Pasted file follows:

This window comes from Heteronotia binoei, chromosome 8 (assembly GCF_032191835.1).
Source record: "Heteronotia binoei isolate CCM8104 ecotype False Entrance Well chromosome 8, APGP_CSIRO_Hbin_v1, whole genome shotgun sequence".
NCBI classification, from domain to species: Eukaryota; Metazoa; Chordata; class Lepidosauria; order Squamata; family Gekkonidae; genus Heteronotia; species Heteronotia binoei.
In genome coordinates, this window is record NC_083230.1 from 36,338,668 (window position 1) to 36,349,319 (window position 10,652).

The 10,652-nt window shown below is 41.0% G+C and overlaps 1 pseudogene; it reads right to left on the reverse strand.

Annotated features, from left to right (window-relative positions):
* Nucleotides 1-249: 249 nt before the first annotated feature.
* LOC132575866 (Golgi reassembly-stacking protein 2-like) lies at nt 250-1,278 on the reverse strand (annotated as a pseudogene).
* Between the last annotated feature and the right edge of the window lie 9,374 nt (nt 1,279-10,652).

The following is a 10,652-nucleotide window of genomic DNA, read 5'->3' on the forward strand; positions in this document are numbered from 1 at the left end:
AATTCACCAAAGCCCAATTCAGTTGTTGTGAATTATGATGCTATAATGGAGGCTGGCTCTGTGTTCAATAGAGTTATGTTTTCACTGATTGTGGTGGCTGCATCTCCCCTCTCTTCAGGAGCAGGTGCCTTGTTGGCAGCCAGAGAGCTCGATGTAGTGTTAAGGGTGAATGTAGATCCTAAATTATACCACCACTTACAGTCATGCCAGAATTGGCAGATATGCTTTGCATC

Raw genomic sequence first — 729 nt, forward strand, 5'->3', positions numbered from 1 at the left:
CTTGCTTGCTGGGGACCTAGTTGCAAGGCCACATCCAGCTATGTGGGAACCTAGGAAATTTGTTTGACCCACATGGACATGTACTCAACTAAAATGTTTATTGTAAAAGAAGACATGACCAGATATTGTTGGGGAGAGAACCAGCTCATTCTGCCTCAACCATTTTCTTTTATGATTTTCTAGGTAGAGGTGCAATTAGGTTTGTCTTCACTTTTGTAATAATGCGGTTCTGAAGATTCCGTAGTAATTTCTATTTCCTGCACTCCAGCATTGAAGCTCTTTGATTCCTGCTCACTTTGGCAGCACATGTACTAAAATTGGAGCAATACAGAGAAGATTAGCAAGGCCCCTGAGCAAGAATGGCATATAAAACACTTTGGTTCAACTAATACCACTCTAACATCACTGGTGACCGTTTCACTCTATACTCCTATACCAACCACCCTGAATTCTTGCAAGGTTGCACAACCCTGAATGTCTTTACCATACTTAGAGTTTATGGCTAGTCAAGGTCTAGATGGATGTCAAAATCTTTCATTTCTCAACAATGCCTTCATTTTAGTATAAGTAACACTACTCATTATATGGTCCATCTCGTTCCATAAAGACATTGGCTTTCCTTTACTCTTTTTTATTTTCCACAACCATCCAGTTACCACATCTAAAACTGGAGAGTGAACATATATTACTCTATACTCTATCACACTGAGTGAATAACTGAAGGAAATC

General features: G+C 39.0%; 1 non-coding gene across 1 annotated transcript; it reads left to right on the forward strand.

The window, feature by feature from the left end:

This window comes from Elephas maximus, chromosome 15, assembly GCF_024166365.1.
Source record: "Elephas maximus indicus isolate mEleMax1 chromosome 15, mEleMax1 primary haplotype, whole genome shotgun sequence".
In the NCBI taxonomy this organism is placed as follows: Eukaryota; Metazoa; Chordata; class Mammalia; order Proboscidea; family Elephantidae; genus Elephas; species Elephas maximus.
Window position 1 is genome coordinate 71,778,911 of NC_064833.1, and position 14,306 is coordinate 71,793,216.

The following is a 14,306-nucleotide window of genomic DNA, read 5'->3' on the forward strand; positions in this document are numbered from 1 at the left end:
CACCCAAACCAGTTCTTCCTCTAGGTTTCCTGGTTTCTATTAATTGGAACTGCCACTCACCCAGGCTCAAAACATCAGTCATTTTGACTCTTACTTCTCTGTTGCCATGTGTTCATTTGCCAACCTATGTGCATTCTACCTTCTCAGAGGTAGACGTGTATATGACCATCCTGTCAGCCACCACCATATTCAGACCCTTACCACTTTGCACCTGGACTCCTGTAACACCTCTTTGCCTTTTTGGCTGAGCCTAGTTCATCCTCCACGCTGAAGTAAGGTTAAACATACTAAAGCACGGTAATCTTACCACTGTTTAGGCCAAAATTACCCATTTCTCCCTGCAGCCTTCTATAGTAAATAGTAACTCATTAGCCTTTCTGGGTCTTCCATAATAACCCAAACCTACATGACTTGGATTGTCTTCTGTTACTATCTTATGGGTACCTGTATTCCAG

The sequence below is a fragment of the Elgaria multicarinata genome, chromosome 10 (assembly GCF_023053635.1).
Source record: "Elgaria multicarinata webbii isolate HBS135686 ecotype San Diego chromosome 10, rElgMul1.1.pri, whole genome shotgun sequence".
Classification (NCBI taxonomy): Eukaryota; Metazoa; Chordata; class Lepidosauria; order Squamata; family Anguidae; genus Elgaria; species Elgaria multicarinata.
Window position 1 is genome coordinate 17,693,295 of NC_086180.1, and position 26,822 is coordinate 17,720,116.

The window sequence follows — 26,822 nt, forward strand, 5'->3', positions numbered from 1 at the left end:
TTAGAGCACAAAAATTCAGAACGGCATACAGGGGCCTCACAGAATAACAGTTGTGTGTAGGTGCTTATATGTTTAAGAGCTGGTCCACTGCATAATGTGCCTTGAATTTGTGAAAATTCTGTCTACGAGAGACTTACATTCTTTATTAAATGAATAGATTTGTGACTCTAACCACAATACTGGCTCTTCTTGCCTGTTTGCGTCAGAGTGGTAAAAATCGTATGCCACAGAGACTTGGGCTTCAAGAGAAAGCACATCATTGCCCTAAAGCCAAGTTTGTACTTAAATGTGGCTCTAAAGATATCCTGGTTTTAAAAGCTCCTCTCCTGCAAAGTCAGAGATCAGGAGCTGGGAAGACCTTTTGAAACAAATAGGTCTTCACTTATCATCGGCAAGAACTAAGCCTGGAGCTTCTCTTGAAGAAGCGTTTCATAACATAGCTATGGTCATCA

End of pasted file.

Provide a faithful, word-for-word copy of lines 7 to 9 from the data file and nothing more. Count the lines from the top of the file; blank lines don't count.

* Nucleotides 1-249: 249 nt before the first annotated feature.
* LOC132575866 (Golgi reassembly-stacking protein 2-like) lies at nt 250-1,278 on the reverse strand (annotated as a pseudogene).
* Between the last annotated feature and the right edge of the window lie 9,374 nt (nt 1,279-10,652).